No-clean is a process, not a product

No-clean fluxes can save a lot of processing time, but residues that can be trapped under high density components are raising reliability concerns.

August 1, 2011

by Terry Costlow, IPC online editor

As boards get smaller and densities skyrocket, poor processing and handling can cause serious problems. When low profile packages are soldered onto boards, the effects of the flux residue on the long-term reliability of the device need to be properly understood.

Over the past few years, contaminants that remain after no-clean manufacturing processes have become a key area of concern. Many companies want to learn more about the electrical reliability issues caused by the residues that are trapped under components or RF shields used in cell phones and other communication products. That’s prompted a lot of interest in surface insulation resistance (SIR) testing, which helps determine whether these residues can impact reliability.

“No-clean processes leave residues that remain for the life of the product,” said Eric Bastow, senior technical support engineer at Indium Corp. “The industry needs to understand that residues underneath a component body or RD shield may not have the same SIR characteristics as exposed residues on the board surface.”

Bastow will be sharing information on SIR tests, as well as overall concerns about no-clean processes, in a Webinar on Wednesday, August 10 between 10:00 and11:00 am central time. His presentation, Effects of Flux Residues on Reliability, will include updates of his two IPC APEX EXPO sessions drew standing room only crowds.

He stresses that avoiding reliability problems requires taking a large view of the soldering process. Simply using materials that say no cleaning is required will not mean that the resulting residue is no-clean. It is heavily dependent on the process,” Bastow said.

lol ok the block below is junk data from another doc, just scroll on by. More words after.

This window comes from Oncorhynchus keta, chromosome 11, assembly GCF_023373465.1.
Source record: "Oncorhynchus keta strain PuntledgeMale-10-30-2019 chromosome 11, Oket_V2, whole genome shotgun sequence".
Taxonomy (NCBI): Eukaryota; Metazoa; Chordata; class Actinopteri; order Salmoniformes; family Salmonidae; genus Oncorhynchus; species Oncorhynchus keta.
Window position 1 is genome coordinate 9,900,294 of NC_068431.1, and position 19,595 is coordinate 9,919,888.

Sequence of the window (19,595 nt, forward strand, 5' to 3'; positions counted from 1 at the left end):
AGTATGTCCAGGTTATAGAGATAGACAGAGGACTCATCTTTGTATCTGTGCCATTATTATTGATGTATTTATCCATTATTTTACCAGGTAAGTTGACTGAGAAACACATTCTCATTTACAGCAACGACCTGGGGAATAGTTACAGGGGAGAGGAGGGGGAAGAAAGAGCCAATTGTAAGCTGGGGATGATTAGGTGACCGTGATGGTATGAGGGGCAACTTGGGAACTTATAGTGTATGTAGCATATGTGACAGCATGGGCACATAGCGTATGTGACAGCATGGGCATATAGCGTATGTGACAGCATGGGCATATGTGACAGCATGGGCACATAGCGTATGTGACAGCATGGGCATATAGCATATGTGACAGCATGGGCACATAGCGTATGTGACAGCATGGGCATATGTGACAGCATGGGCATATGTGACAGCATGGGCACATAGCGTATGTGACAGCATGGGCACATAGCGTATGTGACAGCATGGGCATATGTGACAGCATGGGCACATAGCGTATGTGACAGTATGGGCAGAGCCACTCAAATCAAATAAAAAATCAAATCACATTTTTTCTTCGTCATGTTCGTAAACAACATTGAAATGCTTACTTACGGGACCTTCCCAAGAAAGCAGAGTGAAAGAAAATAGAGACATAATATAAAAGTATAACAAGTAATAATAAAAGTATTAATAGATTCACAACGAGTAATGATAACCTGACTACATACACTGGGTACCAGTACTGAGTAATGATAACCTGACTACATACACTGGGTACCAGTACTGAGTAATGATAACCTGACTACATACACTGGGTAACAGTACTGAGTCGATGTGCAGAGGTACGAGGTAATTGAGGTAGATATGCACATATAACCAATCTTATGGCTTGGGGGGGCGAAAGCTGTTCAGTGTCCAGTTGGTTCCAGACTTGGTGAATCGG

Bastow builds his sessions around two key aspects of no-clean processes. The first is to explain SIR tests and the factors that impact them. This section is designed to help companies understand how they should prepare test boards. Those tests focus on the fluxes and other materials used in manufacturing, as well as general cleanliness.

“The tests are performed in a warm, humid chamber, representing the worst case scenario for these residues,” Bastow said. “For example, sweat has salt that remains after the human moisture dries. When the board is in a moist environment, the salt may facilitate current leakage or corrosion.”

The larger portion of the Webinar will focus on real world scenarios. One of the most common problems occurs when no-clean flux materials are trapped under the part or beneath an RF shield. Knowing when that can be an issue, and when it’s a harmless annoyance, is critical for manufacturing a reliable product. Understanding the conductive and corrosive nature of residues plays an important role in determining whether the residue should be removed or allowed to remain on the board post-reflow.

These issues are especially interesting to electronics manufacturing services companies and OEMs, who may want to verify a flux manufacturer’s SIR test results by performing their own testing. “These tests are increasingly popular as products like cell phones have several RF shields and more products have ball grid arrays and bottom termination components that have very low profiles,” Bastow said. “When they see flux trapped under these components, they want to be sure they’ve been wise in the products they choose. I’ll be discussing some of the possible outcomes in those scenarios.”

For more information or to register for the webinar, visit